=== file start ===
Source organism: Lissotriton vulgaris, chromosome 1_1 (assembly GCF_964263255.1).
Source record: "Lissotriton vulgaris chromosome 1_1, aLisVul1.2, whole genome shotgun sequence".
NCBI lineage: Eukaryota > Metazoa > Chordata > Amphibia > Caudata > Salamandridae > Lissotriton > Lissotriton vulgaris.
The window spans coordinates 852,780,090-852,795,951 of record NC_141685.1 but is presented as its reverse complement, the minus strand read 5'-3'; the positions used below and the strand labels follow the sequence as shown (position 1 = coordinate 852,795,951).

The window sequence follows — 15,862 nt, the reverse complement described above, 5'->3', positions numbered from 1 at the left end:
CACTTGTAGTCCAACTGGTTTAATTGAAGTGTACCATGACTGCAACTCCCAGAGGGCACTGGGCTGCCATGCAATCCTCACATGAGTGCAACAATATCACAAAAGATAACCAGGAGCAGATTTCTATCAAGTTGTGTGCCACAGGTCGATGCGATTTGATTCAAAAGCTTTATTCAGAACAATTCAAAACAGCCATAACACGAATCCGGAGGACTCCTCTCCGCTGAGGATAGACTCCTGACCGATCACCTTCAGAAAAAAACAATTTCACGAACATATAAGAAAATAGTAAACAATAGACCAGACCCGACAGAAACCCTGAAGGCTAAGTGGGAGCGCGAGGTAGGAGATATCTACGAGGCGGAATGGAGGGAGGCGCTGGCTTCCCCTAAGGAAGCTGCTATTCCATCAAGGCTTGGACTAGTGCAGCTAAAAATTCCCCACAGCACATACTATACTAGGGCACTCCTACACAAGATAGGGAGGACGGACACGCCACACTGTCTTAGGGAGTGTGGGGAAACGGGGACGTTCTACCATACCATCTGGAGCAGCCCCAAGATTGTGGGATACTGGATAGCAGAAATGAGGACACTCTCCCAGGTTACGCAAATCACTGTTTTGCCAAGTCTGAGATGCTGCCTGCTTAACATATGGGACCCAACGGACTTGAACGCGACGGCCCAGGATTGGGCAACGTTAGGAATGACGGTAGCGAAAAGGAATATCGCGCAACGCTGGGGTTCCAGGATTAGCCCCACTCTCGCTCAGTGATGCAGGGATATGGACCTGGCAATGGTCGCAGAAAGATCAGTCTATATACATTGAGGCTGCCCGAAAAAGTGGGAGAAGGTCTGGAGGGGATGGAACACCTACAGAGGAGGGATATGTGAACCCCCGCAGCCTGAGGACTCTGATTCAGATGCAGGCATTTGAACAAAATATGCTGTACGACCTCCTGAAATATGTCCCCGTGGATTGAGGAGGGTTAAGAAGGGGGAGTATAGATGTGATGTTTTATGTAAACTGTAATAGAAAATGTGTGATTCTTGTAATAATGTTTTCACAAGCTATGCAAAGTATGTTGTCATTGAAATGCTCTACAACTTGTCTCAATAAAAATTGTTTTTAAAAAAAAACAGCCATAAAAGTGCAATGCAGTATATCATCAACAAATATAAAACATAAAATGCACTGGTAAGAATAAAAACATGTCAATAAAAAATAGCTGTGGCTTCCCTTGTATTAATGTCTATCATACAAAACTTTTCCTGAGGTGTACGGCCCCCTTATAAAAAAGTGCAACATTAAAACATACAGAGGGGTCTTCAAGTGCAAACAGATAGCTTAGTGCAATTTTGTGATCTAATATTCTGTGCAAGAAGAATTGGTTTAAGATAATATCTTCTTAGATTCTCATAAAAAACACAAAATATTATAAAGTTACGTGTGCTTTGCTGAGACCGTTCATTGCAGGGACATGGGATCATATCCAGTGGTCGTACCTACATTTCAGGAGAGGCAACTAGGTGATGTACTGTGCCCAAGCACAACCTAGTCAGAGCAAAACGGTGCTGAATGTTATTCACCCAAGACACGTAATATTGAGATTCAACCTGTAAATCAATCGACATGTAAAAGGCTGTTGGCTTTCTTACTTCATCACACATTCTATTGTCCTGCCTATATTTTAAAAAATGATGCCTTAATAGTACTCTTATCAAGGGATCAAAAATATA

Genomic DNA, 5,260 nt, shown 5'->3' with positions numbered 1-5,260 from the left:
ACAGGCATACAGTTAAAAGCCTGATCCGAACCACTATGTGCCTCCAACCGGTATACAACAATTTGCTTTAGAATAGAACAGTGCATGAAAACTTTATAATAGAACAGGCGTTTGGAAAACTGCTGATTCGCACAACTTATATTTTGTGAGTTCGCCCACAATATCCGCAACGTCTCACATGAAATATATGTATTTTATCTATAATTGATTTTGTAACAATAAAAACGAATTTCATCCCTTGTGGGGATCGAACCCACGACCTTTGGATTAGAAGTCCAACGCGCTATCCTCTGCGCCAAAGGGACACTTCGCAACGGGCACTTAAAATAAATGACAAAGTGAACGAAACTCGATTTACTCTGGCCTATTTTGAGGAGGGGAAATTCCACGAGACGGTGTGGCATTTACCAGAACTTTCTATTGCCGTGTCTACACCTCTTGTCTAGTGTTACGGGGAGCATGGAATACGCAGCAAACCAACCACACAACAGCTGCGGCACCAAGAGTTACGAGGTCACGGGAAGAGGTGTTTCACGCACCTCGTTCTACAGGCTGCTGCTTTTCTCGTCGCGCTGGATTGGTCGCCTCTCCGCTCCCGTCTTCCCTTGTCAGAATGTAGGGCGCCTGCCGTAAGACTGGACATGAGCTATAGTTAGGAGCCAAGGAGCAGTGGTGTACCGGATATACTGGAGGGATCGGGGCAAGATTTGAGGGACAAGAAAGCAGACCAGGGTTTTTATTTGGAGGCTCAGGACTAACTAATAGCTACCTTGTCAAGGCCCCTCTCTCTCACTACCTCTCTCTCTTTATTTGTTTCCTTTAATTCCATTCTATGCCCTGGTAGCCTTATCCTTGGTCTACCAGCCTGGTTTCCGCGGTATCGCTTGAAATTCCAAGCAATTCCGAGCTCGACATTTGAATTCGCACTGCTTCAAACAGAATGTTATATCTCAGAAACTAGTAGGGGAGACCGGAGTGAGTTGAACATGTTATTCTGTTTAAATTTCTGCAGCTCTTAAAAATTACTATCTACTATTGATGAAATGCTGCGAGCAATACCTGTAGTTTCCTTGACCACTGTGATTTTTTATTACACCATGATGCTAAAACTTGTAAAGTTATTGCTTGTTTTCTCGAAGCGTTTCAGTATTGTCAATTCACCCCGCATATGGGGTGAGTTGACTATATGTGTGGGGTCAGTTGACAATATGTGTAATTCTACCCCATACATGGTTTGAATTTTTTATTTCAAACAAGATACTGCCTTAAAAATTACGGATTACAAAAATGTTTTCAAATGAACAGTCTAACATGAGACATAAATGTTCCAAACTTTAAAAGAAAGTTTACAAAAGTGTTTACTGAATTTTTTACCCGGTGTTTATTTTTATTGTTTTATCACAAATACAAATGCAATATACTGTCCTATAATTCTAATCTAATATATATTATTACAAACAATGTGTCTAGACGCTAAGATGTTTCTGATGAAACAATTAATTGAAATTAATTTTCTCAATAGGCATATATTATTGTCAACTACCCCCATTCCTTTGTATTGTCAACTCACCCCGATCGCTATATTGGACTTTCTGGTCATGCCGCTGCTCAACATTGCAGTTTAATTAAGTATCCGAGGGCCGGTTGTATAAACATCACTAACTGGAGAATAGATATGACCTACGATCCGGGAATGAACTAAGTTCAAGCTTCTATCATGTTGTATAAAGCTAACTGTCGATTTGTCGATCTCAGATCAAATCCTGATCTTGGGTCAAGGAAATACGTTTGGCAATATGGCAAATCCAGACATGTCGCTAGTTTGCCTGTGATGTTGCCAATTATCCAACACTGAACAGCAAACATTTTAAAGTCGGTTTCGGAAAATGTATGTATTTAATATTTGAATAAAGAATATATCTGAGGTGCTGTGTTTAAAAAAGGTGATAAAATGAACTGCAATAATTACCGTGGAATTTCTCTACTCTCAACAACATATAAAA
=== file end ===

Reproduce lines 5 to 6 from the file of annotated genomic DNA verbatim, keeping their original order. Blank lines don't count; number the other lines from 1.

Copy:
The window sequence follows — 15,862 nt, the reverse complement described above, 5'->3', positions numbered from 1 at the left end:
CACTTGTAGTCCAACTGGTTTAATTGAAGTGTACCATGACTGCAACTCCCAGAGGGCACTGGGCTGCCATGCAATCCTCACATGAGTGCAACAATATCACAAAAGATAACCAGGAGCAGATTTCTATCAAGTTGTGTGCCACAGGTCGATGCGATTTGATTCAAAAGCTTTATTCAGAACAATTCAAAACAGCCATAACACGAATCCGGAGGACTCCTCTCCGCTGAGGATAGACTCCTGACCGATCACCTTCAGAAAAAAACAATTTCACGAACATATAAGAAAATAGTAAACAATAGACCAGACCCGACAGAAACCCTGAAGGCTAAGTGGGAGCGCGAGGTAGGAGATATCTACGAGGCGGAATGGAGGGAGGCGCTGGCTTCCCCTAAGGAAGCTGCTATTCCATCAAGGCTTGGACTAGTGCAGCTAAAAATTCCCCACAGCACATACTATACTAGGGCACTCCTACACAAGATAGGGAGGACGGACACGCCACACTGTCTTAGGGAGTGTGGGGAAACGGGGACGTTCTACCATACCATCTGGAGCAGCCCCAAGATTGTGGGATACTGGATAGCAGAAATGAGGACACTCTCCCAGGTTACGCAAATCACTGTTTTGCCAAGTCTGAGATGCTGCCTGCTTAACATATGGGACCCAACGGACTTGAACGCGACGGCCCAGGATTGGGCAACGTTAGGAATGACGGTAGCGAAAAGGAATATCGCGCAACGCTGGGGTTCCAGGATTAGCCCCACTCTCGCTCAGTGATGCAGGGATATGGACCTGGCAATGGTCGCAGAAAGATCAGTCTATATACATTGAGGCTGCCCGAAAAAGTGGGAGAAGGTCTGGAGGGGATGGAACACCTACAGAGGAGGGATATGTGAACCCCCGCAGCCTGAGGACTCTGATTCAGATGCAGGCATTTGAACAAAATATGCTGTACGACCTCCTGAAATATGTCCCCGTGGATTGAGGAGGGTTAAGAAGGGGGAGTATAGATGTGATGTTTTATGTAAACTGTAATAGAAAATGTGTGATTCTTGTAATAATGTTTTCACAAGCTATGCAAAGTATGTTGTCATTGAAATGCTCTACAACTTGTCTCAATAAAAATTGTTTTTAAAAAAAAACAGCCATAAAAGTGCAATGCAGTATATCATCAACAAATATAAAACATAAAATGCACTGGTAAGAATAAAAACATGTCAATAAAAAATAGCTGTGGCTTCCCTTGTATTAATGTCTATCATACAAAACTTTTCCTGAGGTGTACGGCCCCCTTATAAAAAAGTGCAACATTAAAACATACAGAGGGGTCTTCAAGTGCAAACAGATAGCTTAGTGCAATTTTGTGATCTAATATTCTGTGCAAGAAGAATTGGTTTAAGATAATATCTTCTTAGATTCTCATAAAAAACACAAAATATTATAAAGTTACGTGTGCTTTGCTGAGACCGTTCATTGCAGGGACATGGGATCATATCCAGTGGTCGTACCTACATTTCAGGAGAGGCAACTAGGTGATGTACTGTGCCCAAGCACAACCTAGTCAGAGCAAAACGGTGCTGAATGTTATTCACCCAAGACACGTAATATTGAGATTCAACCTGTAAATCAATCGACATGTAAAAGGCTGTTGGCTTTCTTACTTCATCACACATTCTATTGTCCTGCCTATATTTTAAAAAATGATGCCTTAATAGTACTCTTATCAAGGGATCAAAAATATA